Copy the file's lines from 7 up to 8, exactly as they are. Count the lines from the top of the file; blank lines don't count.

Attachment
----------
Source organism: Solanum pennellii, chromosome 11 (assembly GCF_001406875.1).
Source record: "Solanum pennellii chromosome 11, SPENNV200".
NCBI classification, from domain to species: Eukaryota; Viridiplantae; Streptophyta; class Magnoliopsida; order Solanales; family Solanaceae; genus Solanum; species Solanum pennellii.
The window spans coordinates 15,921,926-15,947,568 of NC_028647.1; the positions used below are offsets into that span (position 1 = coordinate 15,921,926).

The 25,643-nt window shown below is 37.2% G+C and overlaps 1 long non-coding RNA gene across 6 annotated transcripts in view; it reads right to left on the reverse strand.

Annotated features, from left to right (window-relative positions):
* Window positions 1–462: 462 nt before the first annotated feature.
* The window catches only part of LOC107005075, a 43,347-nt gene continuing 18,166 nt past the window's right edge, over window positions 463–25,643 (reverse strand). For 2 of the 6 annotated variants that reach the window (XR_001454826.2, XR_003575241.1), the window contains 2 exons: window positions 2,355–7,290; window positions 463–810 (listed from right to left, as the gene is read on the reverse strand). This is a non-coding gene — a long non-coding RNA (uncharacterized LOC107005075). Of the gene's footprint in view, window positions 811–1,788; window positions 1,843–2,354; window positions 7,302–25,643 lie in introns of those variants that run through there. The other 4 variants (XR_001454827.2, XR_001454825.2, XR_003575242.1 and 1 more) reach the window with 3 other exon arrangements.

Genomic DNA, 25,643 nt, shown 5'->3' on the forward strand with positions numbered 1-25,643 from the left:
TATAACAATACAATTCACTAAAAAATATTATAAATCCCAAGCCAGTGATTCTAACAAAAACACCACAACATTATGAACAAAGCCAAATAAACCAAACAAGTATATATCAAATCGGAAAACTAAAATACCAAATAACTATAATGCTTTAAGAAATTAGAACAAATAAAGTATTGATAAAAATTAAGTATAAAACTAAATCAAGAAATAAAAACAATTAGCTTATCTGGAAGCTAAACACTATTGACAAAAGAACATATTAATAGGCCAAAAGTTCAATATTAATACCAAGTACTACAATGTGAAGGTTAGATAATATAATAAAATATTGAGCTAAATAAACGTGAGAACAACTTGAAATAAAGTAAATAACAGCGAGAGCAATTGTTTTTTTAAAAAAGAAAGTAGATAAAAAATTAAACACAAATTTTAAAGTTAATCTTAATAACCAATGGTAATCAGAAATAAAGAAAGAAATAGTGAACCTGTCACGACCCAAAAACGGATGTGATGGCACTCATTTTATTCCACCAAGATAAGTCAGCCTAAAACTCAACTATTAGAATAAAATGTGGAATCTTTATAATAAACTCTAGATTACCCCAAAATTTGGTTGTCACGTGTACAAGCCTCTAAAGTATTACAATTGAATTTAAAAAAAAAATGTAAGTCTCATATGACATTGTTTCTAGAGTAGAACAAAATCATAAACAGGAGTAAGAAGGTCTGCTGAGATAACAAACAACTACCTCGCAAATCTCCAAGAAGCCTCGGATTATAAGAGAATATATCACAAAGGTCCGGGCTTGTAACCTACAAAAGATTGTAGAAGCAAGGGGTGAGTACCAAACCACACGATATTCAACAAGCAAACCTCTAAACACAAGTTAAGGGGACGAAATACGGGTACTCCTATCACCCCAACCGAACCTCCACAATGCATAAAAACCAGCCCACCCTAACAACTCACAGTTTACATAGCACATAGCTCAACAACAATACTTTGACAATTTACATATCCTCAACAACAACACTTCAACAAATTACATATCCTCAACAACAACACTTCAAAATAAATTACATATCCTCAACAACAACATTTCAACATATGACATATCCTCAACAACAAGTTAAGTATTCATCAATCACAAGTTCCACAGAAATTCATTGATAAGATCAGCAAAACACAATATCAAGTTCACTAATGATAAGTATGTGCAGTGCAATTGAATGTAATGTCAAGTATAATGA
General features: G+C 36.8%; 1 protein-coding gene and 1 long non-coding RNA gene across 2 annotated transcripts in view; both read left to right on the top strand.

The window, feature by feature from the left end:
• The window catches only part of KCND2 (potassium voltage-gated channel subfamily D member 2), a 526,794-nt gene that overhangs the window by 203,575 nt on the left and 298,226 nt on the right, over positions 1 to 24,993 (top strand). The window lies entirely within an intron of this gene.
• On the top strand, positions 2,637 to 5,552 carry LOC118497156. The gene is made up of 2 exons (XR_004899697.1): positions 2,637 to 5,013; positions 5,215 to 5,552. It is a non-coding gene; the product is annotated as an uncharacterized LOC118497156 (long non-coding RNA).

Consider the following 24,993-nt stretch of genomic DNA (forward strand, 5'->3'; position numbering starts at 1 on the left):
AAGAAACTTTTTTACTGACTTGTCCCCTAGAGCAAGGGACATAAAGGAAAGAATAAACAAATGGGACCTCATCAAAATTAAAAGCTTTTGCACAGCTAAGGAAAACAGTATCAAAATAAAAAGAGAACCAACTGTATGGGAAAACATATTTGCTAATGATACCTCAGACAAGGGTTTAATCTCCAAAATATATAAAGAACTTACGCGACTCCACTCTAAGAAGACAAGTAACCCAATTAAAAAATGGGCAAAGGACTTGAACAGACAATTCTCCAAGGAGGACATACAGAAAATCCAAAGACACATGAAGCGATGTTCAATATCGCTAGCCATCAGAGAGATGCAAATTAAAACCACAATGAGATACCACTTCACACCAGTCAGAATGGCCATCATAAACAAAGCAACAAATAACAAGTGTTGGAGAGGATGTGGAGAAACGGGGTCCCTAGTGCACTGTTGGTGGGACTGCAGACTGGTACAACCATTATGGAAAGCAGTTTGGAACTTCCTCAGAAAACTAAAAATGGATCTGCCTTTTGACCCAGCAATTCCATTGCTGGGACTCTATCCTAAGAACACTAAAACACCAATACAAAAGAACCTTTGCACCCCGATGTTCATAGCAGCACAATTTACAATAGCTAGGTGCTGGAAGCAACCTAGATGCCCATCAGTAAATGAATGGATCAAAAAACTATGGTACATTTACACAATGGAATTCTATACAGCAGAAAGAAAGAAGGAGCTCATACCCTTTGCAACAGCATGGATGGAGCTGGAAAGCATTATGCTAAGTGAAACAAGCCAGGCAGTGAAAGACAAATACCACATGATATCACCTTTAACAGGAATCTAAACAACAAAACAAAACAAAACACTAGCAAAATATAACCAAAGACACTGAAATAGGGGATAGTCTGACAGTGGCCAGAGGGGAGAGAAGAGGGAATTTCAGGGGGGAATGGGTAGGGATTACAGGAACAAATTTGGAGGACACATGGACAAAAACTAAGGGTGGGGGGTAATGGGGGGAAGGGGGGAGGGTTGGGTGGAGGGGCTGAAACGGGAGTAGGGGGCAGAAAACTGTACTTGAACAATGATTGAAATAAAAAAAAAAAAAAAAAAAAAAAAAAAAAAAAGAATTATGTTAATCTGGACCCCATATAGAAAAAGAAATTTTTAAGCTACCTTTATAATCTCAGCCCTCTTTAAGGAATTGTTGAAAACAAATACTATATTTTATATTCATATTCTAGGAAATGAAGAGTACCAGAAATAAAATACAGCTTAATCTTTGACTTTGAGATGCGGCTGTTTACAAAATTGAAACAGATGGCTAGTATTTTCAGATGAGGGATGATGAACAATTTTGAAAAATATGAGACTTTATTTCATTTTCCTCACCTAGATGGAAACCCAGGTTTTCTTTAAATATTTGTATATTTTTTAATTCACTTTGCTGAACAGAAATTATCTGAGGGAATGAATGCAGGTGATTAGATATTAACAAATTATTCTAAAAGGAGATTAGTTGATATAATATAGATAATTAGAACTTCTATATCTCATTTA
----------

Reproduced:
* Window positions 1–462: 462 nt before the first annotated feature.
* The window catches only part of LOC107005075, a 43,347-nt gene continuing 18,166 nt past the window's right edge, over window positions 463–25,643 (reverse strand). For 2 of the 6 annotated variants that reach the window (XR_001454826.2, XR_003575241.1), the window contains 2 exons: window positions 2,355–7,290; window positions 463–810 (listed from right to left, as the gene is read on the reverse strand). This is a non-coding gene — a long non-coding RNA (uncharacterized LOC107005075). Of the gene's footprint in view, window positions 811–1,788; window positions 1,843–2,354; window positions 7,302–25,643 lie in introns of those variants that run through there. The other 4 variants (XR_001454827.2, XR_001454825.2, XR_003575242.1 and 1 more) reach the window with 3 other exon arrangements.